Finland’s Random Eyes is one of those myriad heavy metal projects that’s been in existence for a surprisingly long time, putting out the occasional independent release but garnering very little in the way of a determined following. The band is probably best known as the full-time home of vocalist Christian Palin (known to me for his work in Magic Kingdom, Epicrenel, and Adagio), and the band in which he’s featured as the main songwriter. Other than Palin, Random Eyes’ only full-time member is guitarist Markus Grimald — a factor that is historically indicative of a vocalist’s solo project. Should I already have known this? Maybe, but to be honest, prior releases like Invisible and Light Up just haven’t had enough meat to them to attract my attention for more than a passing listen.
The press release claims that Grieve No More is more modern and “riff-oriented” than past Random Eyes albums. Seeing as I can’t really speak with hindsight, I’ll comment that this is mere marketing bluster, as per usual. While the guitar playing here is certainly not shabby, it’s definitely more rhythmic and complimentary than it is at all a defining element. Rather, Palin’s vocals (to no one’s surprise) are very much the chief focus on what is largely an album of slickly produced modern heavy metal with precious few instrumental surprises. Luckily, Palin is a pretty darn good vocalist and a rather well-rounded one at that. He delivers an aggressive tenor for most tunes but also features silky soft cleans and more-than-passable growls from time to time.
Palin, Grimald, and their accomplices deliver a handful of very solid songs — particularly “Fate Loves the Fearless,” “2 Worlds Collide,” and “The Final Quest.” Weak points are every bit as obvious, however. The guest female vocalist on “Scar” sounds very abrasive, uncertain of her pitch, and… how do I put this? Like she’s trying to yell rather than sing tunefully. “Do What Thou Wilt” is as bad an offender, being a slog of redundancy — making four minutes feel like seven. Palin’s lyrics are supposed to be rather upbeat throughout, and while they are, there’s a combination of poor translation and poor pronunciation that lends a silliness to his delivery that I’m sure isn’t deliberate — though that’s hardly a unique complaint to this band.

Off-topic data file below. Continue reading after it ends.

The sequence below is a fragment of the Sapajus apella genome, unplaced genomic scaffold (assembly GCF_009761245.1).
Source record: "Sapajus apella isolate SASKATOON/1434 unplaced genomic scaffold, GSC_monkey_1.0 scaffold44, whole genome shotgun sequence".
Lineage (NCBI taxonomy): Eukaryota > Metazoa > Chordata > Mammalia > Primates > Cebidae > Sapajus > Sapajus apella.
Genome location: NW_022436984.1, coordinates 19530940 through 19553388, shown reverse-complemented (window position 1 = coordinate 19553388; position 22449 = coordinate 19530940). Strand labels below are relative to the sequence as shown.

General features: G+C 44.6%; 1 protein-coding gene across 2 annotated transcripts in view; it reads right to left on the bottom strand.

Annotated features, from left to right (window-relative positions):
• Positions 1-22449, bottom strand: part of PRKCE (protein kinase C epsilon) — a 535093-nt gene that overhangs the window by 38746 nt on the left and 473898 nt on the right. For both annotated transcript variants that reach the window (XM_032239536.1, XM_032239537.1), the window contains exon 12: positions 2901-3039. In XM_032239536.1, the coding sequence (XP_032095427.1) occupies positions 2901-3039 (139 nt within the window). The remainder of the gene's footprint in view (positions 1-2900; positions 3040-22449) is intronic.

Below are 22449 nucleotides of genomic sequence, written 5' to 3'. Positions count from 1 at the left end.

I fear that, overall, Palin and Random Eyes fall into the trap frequented by none other than Lord Jørn himself (amongst many others) — that being a ho-hum solo project of an otherwise talented singer whose songwriting skills result in an underwhelming exhibition when compared to his work elsewhere. Granted, Palin doesn’t have near the repertoire of our starry-eyed Norwegian hero, but his work on Adagio’s Archangels in Black and Magic Kingdom’s Savage Requiem attest to his burgeoning vocal prowess in distinctly different settings. I rather appreciate what the core pair members of Random Eyes are attempting to do with their pet project, but while I respect them for it (unlike many other similar groups), I simply can’t get very excited about what’s happening here.
While I’ll pass on Grieve No More myself, I can see where fans of easygoing, modern heavy metal could get into this — and if you’re a Christian Palin fanboy, you’ll no doubt want to lend it a cursory listen. Really though, what this guy needs is a permanent home where his dynamic vocals can be juiced to their full potential. Let’s hope it doesn’t take him 13 (and counting) albums to come to that realization. I’d wager that Random Eyes itself is bound for relative obscurity, now and forever. Palin and Grimald may be aiming for a more “modern” and “live-friendly” sound, but I don’t think it’s doing them any favors. Does it anyone?